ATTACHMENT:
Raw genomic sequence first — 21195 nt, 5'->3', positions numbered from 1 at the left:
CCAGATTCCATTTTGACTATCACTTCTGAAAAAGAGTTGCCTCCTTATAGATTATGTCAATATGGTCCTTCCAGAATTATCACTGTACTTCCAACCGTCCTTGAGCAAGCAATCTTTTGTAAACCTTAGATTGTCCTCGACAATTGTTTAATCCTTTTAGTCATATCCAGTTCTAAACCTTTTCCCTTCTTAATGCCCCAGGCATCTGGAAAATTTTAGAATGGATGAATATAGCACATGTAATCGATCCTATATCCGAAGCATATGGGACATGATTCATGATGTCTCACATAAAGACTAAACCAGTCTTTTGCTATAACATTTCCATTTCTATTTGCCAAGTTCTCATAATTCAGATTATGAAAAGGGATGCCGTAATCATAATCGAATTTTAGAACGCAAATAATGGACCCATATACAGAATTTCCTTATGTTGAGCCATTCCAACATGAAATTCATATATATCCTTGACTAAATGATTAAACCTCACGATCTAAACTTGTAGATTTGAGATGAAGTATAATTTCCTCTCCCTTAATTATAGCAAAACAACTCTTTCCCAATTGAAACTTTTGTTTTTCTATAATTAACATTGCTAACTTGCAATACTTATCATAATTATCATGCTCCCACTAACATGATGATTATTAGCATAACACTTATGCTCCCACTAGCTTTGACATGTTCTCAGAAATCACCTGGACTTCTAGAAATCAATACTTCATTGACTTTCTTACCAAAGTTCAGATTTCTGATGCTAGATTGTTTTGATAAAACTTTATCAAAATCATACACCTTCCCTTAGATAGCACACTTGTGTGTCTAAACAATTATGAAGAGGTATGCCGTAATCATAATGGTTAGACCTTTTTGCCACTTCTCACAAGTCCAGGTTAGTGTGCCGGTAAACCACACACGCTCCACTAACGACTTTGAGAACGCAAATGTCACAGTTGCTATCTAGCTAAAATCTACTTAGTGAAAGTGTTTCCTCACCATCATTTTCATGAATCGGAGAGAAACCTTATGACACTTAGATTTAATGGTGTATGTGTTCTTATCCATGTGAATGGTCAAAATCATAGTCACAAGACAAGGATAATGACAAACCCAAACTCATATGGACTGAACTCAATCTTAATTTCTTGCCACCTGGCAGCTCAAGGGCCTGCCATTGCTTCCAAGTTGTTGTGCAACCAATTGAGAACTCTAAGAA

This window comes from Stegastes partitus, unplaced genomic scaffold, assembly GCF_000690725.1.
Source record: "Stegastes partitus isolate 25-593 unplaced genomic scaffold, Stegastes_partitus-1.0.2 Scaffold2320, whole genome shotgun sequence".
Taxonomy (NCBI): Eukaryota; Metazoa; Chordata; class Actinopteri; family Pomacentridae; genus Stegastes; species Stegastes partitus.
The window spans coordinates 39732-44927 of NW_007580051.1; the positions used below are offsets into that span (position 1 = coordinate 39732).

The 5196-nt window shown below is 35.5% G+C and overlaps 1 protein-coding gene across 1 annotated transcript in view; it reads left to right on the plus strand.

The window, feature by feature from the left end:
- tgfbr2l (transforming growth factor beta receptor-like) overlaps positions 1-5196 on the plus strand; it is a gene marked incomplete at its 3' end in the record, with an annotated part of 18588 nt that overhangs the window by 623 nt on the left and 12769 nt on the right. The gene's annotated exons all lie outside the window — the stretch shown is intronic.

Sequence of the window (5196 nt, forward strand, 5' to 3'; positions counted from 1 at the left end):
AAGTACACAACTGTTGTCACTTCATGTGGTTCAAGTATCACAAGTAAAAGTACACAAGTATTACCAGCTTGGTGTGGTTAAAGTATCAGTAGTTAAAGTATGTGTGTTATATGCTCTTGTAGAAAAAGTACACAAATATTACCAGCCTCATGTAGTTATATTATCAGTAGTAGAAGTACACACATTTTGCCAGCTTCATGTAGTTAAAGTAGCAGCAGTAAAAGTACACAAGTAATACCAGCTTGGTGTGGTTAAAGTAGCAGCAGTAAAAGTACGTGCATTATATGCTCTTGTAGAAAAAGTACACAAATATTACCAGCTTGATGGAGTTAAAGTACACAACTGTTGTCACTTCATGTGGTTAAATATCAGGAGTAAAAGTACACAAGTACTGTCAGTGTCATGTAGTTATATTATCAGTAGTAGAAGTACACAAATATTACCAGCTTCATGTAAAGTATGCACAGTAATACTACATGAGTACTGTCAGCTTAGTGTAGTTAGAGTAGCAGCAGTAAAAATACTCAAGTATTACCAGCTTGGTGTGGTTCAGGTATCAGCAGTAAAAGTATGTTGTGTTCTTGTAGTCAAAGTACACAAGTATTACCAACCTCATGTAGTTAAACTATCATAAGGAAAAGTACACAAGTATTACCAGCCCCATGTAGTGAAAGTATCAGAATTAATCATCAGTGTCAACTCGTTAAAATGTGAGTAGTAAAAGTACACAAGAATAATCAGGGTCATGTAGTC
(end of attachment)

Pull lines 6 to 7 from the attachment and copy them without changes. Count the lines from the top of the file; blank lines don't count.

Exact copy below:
The window spans coordinates 39732-44927 of NW_007580051.1; the positions used below are offsets into that span (position 1 = coordinate 39732).

The 5196-nt window shown below is 35.5% G+C and overlaps 1 protein-coding gene across 1 annotated transcript in view; it reads left to right on the plus strand.